But the quadratus lumborum is the poster child: normally I can scarcely get into position for QL stretches without being limited by flexibility (e.g. hamstrings in the straddle stretch) or muscular endurance (e.g. holding onto a door frame).

But if you have a band and somewhere to anchor it, you can stretch out your QL without annoyance. For comfort, use a deadlift strap for your grip so that you can hang for as long as you want without your hand tiring.

Like yoga in a dungeon. You get to wear the same skimpy shorts, but you’re tied up and hear clanging metal.

Bells in the Baltics

Speaking of Baltic hardmen like Hackenschmidt and Pavel, our Vilnius correspondent Sgt. Šileika has been trying kettlebells. He reports:

“Kettlebells are so cool because they have their own idea of where they have to go. It takes my whole body to control them. Just handling them is an exercise in itself.”

http://www.usgsf.com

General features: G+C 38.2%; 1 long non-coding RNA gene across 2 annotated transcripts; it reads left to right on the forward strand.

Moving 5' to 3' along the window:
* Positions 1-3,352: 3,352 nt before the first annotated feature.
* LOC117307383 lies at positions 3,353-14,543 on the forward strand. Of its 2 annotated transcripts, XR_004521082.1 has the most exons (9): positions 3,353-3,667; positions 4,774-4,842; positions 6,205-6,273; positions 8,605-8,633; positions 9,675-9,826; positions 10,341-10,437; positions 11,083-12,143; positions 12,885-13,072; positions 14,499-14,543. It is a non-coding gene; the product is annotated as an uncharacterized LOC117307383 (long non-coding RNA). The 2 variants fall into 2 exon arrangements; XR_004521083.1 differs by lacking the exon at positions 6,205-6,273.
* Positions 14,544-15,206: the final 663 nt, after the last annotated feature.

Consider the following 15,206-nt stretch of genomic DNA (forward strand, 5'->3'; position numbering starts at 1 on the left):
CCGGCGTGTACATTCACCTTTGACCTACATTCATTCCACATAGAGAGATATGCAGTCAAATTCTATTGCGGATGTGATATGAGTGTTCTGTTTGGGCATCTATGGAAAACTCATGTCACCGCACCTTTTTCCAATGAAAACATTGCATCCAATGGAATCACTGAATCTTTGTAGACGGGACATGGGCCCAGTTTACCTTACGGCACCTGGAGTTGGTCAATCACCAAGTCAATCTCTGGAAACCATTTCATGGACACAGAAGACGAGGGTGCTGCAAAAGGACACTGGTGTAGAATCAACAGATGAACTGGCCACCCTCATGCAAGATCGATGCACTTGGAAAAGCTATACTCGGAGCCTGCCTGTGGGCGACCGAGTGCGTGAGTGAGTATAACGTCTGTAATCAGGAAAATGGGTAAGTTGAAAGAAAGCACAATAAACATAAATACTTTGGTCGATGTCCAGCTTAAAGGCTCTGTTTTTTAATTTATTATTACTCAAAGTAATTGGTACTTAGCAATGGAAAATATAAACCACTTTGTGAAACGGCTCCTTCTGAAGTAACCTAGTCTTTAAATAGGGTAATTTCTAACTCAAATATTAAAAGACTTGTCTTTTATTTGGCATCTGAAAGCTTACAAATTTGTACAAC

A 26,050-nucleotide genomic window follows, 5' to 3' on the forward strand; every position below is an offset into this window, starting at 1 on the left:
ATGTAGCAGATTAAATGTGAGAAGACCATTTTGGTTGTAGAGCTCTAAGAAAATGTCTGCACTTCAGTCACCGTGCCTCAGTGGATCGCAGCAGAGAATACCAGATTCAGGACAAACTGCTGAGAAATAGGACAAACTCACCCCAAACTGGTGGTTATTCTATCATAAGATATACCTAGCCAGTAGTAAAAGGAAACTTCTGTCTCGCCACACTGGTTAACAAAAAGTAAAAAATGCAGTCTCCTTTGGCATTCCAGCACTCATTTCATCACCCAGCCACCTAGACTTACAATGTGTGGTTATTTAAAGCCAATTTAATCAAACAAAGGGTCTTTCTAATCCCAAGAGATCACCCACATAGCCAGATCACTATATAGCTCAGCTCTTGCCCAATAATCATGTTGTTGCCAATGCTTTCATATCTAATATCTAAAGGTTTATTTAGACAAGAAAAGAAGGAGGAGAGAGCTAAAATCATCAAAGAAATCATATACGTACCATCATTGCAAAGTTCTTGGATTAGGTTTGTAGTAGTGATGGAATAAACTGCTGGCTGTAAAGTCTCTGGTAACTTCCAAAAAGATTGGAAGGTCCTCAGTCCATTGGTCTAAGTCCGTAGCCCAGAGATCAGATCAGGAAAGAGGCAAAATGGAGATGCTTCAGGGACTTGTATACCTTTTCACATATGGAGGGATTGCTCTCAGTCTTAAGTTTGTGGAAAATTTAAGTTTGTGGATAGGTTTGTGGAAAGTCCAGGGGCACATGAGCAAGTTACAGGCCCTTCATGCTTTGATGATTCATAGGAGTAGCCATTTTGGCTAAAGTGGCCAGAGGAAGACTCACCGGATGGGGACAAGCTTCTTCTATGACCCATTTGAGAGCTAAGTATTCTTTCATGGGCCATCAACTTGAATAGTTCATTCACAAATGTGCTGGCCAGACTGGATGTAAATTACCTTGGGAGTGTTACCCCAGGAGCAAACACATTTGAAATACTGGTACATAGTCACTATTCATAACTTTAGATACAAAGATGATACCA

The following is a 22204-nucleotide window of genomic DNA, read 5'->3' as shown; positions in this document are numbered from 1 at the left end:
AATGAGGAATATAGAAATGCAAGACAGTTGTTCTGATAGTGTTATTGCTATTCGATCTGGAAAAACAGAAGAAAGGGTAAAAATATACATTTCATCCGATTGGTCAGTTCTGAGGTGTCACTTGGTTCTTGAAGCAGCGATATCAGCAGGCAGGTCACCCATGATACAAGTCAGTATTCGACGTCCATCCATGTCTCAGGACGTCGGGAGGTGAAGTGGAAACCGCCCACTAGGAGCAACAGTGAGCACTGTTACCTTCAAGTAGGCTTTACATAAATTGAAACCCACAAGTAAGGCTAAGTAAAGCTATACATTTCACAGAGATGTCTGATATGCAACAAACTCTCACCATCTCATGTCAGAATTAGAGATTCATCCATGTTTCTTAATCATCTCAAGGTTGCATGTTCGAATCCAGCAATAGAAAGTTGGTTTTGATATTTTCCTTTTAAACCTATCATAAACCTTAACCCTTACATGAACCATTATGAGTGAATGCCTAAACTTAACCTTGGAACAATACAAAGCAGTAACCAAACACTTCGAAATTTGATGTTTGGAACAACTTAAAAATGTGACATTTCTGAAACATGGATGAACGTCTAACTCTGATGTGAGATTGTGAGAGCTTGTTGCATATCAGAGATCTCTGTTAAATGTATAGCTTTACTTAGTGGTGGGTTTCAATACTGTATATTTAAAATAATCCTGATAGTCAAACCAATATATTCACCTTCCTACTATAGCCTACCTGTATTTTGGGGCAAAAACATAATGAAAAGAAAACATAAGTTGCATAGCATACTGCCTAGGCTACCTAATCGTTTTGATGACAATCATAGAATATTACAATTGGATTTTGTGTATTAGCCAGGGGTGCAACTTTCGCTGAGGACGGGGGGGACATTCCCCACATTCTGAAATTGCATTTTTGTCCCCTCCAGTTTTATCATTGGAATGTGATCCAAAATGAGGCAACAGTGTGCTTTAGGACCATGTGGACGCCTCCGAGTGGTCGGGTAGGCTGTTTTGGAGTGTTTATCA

So true! Many years ago I had a kettlebell delivered by UPS. The guy asked me to open it and show him what was inside. He’d been weirded out by the mysterious 70-lb. thing wobbling around inside a small delivery box, like an egg standing on end, and thought maybe I was receiving illicit shipments of mercury.

Power to you!

From Sgt. Sileika, a lean, solid dog in Vilnius who serves as our resident subject-matter expert in ruck marching and sentence diagramming.

Living in the Baltics, he is located at the intersection (to use a fashionable word) of three of our favorite things: kvass, kettlebells, and Varusteleka.

Power to you, sir!

How is Heavier Faster?

Yesterday we wrote about some Army researchers’ finding that, in a long, heavy ruck march, the guys who march fastest are the most muscular ones. Not necessarily the strongest, but the most muscular.

How can that be? If you beef up for a long ruck with an extra 20 lbs. of muscle, you’re schlepping an extra 20 lbs. What compensates for all that extra weight if not strength? And maybe bigger legs and glutes would make sense, or even bigger traps, but what will I gain from heavier arms, shoulders, chest, and lats? Those muscles don’t even do much work in rucking. 

In those respects Knapick’s finding are hard to understand, but I have a three guesses.

When you pick up a weight, you and the weight share a common center of gravity. The heavier the weight is in relation to your body, the more it’s in charge. You’ll have to lean over to keep it centered over your feet without toppling over. The lighter you are, the more you have to lean.